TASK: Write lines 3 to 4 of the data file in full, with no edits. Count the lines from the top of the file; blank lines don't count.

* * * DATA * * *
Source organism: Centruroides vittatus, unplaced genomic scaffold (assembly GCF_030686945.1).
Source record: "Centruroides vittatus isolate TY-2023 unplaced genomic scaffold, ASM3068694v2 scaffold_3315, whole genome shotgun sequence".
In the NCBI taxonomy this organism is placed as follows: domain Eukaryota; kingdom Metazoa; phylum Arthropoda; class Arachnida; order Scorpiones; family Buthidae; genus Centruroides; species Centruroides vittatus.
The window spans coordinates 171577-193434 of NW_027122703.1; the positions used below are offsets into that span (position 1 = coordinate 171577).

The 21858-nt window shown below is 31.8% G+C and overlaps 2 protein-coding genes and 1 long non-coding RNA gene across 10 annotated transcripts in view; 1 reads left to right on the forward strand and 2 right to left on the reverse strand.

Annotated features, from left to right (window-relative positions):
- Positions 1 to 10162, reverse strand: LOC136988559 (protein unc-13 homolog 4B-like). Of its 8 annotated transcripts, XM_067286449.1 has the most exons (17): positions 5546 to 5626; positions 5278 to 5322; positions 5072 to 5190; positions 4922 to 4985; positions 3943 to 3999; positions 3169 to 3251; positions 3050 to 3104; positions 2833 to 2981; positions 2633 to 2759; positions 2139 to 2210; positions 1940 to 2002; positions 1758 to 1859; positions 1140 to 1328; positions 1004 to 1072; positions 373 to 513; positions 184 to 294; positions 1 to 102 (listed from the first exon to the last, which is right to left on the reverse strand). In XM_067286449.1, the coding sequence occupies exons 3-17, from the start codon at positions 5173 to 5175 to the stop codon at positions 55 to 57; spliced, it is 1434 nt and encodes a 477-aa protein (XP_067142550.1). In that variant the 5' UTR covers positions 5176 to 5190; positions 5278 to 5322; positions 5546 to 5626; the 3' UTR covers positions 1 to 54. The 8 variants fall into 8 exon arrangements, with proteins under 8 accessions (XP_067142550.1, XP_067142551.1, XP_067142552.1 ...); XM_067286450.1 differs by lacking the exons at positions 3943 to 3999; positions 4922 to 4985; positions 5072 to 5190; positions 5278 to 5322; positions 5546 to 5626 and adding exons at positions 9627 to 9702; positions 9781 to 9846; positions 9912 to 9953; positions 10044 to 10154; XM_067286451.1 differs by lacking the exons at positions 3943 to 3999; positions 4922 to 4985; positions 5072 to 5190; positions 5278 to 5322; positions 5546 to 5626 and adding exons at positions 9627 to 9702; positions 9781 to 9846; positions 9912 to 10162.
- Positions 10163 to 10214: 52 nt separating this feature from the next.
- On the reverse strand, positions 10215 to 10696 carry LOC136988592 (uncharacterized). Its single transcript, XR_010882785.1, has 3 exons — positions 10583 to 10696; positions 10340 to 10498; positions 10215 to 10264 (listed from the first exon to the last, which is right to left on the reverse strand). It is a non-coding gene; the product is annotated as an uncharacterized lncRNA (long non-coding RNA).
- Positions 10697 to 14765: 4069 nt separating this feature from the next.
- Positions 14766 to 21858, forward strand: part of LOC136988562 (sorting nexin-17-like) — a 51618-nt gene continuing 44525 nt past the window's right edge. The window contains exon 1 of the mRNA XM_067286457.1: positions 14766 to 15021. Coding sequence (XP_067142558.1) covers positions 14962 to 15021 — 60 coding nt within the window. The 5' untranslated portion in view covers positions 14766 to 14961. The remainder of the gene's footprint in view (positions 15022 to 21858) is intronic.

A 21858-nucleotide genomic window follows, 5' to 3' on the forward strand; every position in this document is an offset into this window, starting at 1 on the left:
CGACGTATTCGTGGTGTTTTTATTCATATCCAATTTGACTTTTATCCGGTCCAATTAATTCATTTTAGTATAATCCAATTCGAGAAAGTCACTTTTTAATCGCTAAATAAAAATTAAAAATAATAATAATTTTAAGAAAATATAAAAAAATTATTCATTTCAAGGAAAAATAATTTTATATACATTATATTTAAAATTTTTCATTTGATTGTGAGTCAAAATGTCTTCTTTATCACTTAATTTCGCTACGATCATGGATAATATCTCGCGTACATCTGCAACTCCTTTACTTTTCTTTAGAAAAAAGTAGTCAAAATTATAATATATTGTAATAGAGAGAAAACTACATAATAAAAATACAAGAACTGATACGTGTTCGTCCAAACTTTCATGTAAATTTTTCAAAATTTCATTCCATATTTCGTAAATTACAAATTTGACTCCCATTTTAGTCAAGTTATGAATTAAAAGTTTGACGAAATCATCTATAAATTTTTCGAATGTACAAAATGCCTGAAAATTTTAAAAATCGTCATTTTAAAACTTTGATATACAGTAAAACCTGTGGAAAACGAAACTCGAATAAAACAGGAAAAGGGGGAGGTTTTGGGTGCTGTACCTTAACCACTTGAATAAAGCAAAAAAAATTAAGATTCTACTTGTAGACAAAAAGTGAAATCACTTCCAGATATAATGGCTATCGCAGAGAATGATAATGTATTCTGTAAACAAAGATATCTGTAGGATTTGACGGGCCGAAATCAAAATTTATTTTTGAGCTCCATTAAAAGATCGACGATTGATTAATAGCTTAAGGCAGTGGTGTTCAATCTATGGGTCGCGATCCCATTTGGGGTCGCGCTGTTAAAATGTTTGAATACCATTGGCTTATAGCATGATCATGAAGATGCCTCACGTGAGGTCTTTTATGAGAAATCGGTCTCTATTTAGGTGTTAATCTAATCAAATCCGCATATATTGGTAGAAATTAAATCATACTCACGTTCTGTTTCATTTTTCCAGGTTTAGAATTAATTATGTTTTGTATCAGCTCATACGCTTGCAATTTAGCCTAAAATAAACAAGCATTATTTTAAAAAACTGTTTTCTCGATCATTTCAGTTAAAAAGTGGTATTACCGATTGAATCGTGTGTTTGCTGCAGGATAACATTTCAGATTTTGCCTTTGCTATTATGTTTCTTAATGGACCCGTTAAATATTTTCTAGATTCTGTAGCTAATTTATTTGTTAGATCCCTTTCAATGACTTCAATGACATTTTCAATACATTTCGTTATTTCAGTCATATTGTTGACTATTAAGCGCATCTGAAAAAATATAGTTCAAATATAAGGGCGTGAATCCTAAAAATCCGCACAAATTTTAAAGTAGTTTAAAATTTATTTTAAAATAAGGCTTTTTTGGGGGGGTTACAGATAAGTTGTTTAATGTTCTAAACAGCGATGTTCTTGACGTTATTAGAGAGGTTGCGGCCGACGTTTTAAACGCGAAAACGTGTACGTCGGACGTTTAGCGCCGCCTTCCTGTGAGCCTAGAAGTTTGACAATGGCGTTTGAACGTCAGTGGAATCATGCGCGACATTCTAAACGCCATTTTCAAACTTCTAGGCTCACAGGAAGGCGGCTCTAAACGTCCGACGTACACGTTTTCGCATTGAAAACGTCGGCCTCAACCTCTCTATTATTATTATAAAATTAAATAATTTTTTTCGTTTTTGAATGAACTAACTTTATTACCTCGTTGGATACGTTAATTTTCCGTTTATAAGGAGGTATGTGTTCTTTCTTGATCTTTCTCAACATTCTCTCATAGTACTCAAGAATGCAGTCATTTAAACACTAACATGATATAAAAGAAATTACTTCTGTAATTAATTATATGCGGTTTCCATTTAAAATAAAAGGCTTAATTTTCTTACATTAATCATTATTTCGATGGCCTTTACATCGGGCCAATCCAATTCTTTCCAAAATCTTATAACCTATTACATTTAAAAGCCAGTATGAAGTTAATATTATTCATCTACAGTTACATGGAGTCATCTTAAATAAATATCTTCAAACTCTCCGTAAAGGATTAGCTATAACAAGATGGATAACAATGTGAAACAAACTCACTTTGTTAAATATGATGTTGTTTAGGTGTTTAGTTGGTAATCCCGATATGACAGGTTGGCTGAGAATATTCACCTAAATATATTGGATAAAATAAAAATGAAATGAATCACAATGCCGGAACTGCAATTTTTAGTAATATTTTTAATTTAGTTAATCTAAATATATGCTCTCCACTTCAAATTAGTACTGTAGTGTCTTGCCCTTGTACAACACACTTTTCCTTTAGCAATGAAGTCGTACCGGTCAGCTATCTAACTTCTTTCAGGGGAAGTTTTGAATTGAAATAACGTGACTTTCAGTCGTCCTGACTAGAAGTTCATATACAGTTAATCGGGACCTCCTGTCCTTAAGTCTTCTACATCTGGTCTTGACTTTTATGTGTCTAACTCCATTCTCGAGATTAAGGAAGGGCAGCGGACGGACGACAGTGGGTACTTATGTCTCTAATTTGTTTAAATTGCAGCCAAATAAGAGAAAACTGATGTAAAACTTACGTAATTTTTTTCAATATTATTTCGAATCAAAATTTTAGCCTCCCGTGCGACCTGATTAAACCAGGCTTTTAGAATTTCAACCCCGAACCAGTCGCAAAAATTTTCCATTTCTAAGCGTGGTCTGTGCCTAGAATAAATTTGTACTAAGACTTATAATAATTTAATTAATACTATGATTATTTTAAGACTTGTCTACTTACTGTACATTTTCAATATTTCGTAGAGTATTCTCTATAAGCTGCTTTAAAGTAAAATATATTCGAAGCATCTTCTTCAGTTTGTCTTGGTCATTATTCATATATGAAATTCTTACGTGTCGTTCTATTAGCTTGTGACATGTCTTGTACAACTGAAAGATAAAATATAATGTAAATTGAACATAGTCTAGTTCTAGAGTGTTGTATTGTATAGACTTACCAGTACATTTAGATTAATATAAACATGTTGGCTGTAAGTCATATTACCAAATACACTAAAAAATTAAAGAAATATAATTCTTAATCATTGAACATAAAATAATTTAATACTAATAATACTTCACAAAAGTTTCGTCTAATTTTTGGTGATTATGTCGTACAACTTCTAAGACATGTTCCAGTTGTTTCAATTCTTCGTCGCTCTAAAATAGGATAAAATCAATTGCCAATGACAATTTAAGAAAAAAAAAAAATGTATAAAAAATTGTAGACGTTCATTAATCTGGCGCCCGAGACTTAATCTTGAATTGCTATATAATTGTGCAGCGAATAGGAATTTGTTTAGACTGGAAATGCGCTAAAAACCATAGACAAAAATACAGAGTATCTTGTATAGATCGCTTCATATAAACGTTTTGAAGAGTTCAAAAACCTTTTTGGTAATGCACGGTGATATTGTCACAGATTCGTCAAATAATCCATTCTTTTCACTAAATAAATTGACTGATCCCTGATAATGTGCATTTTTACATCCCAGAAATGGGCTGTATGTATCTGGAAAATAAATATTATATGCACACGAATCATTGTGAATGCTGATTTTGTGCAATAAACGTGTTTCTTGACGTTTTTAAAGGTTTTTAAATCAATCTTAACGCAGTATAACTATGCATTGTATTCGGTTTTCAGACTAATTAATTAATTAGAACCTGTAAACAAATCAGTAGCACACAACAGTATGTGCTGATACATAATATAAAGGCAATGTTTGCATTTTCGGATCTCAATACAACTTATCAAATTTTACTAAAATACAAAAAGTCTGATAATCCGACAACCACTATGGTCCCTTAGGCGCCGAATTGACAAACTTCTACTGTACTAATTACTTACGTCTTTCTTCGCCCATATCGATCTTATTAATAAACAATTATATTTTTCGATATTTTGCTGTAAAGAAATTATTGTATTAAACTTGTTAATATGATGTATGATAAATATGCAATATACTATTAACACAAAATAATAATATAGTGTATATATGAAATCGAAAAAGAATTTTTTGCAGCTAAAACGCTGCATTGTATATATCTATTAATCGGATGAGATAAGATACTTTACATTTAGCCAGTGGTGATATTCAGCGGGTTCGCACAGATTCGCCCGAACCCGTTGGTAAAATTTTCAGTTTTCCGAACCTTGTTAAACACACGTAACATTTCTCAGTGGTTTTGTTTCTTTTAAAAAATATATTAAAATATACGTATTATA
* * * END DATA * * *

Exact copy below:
In the NCBI taxonomy this organism is placed as follows: domain Eukaryota; kingdom Metazoa; phylum Arthropoda; class Arachnida; order Scorpiones; family Buthidae; genus Centruroides; species Centruroides vittatus.
The window spans coordinates 171577-193434 of NW_027122703.1; the positions used below are offsets into that span (position 1 = coordinate 171577).